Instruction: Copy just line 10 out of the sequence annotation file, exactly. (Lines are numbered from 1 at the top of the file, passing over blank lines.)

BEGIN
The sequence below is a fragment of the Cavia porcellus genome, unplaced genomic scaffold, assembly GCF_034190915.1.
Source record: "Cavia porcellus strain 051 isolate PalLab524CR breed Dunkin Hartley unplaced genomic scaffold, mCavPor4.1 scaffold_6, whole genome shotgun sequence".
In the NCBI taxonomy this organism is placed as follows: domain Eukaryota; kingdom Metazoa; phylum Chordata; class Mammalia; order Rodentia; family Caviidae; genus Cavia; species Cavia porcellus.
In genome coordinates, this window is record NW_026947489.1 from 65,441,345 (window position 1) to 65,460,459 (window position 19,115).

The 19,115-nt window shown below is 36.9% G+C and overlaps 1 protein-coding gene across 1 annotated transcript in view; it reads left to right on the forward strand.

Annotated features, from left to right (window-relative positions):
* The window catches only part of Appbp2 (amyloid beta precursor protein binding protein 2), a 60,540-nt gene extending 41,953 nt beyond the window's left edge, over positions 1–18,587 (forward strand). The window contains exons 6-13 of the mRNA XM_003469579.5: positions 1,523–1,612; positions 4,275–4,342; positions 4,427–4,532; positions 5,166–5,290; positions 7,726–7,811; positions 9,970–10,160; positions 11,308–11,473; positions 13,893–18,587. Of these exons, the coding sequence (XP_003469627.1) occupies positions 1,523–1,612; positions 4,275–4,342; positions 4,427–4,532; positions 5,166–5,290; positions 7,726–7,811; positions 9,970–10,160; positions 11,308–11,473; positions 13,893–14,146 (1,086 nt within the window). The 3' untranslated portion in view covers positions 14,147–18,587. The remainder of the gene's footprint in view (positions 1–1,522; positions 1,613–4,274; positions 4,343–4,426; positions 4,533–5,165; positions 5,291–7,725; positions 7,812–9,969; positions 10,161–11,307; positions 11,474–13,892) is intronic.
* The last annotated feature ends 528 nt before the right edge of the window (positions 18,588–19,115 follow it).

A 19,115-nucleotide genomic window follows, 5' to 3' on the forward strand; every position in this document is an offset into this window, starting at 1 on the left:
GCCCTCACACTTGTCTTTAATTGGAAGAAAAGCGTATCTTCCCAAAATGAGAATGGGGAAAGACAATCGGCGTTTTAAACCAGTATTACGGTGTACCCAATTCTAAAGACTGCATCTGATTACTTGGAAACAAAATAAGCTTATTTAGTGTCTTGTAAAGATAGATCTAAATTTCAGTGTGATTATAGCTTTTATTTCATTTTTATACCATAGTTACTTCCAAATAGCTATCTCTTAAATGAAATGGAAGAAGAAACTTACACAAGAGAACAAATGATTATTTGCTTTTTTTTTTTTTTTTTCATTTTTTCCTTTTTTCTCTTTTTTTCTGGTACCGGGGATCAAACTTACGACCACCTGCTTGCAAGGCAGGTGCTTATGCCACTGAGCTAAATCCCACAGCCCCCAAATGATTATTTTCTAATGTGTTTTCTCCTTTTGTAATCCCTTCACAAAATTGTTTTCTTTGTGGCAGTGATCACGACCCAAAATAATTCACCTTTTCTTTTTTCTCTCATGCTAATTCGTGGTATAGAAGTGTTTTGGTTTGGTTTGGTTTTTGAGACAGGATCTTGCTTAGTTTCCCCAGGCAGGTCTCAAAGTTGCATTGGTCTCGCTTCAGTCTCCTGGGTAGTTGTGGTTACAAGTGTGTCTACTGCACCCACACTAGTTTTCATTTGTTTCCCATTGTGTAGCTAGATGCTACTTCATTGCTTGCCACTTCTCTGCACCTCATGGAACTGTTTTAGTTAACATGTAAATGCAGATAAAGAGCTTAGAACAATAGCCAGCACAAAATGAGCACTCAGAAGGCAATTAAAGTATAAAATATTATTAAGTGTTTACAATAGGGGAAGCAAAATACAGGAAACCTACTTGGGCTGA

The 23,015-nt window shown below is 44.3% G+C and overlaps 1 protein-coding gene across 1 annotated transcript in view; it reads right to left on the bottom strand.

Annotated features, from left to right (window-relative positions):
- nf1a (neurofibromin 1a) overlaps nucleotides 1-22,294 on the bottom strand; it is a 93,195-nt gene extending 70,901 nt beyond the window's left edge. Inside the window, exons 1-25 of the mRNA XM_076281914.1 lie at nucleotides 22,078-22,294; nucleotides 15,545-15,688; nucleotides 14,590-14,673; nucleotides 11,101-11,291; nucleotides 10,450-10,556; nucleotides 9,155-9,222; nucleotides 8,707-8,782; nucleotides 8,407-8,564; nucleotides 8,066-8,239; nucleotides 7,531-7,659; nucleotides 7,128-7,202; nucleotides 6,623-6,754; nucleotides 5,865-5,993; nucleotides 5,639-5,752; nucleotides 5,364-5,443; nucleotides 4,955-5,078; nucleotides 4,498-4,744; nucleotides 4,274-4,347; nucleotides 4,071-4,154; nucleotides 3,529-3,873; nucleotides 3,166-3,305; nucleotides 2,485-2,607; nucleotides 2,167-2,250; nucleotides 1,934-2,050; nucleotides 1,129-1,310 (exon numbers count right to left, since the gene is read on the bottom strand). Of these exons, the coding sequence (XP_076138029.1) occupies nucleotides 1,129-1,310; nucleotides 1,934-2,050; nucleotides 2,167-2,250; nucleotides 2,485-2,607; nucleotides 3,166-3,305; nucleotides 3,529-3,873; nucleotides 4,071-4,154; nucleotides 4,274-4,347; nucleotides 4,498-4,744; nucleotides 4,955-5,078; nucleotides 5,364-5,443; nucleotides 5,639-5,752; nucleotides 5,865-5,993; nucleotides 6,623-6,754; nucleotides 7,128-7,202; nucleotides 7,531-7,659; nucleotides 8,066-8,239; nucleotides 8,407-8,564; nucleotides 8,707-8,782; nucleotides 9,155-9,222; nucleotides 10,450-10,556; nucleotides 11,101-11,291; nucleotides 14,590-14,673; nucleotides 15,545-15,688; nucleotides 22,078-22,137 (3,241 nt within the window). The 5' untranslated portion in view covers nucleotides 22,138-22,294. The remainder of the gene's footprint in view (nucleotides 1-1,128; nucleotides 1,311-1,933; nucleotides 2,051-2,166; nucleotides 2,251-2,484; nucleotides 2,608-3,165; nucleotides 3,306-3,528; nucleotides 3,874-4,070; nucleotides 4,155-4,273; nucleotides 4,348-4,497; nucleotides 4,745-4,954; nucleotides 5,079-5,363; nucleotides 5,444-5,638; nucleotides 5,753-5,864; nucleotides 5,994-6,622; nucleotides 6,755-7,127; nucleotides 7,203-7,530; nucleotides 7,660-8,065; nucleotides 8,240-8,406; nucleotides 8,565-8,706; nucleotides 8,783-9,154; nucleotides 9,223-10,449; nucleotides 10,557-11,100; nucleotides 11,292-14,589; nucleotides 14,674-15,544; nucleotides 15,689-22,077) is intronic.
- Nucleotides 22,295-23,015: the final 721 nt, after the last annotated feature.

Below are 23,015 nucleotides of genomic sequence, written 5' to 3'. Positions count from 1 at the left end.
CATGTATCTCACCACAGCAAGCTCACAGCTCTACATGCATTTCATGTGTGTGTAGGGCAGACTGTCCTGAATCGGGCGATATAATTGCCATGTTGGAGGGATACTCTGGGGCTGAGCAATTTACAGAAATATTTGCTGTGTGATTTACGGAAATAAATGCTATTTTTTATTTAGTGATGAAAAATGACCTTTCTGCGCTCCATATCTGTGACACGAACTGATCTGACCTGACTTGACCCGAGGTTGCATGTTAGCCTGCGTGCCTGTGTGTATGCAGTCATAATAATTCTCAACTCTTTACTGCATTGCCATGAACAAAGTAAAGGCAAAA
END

GCCCTCACACTTGTCTTTAATTGGAAGAAAAGCGTATCTTCCCAAAATGAGAATGGGGAAAGACAATCGGCGTTTTAAACCAGTATTACGGTGTACCCAATTCTAAAGACTGCATCTGATTACTTGGAAACAAAATAAGCTTATTTAGTGTCTTGTAAAGATAGATCTAAATTTCAGTGTGATTATAGCTTTTATTTCATTTTTATACCATAGTTACTTCCAAATAGCTATCTCTTAAATGAAATGGAAGAAGAAACTTACACAAGAGAACAAATGATTATTTGCTTTTTTTTTTTTTTTTTCATTTTTTCCTTTTTTCTCTTTTTTTCTGGTACCGGGGATCAAACTTACGACCACCTGCTTGCAAGGCAGGTGCTTATGCCACTGAGCTAAATCCCACAGCCCCCAAATGATTATTTTCTAATGTGTTTTCTCCTTTTGTAATCCCTTCACAAAATTGTTTTCTTTGTGGCAGTGATCACGACCCAAAATAATTCACCTTTTCTTTTTTCTCTCATGCTAATTCGTGGTATAGAAGTGTTTTGGTTTGGTTTGGTTTTTGAGACAGGATCTTGCTTAGTTTCCCCAGGCAGGTCTCAAAGTTGCATTGGTCTCGCTTCAGTCTCCTGGGTAGTTGTGGTTACAAGTGTGTCTACTGCACCCACACTAGTTTTCATTTGTTTCCCATTGTGTAGCTAGATGCTACTTCATTGCTTGCCACTTCTCTGCACCTCATGGAACTGTTTTAGTTAACATGTAAATGCAGATAAAGAGCTTAGAACAATAGCCAGCACAAAATGAGCACTCAGAAGGCAATTAAAGTATAAAATATTATTAAGTGTTTACAATAGGGGAAGCAAAATACAGGAAACCTACTTGGGCTGA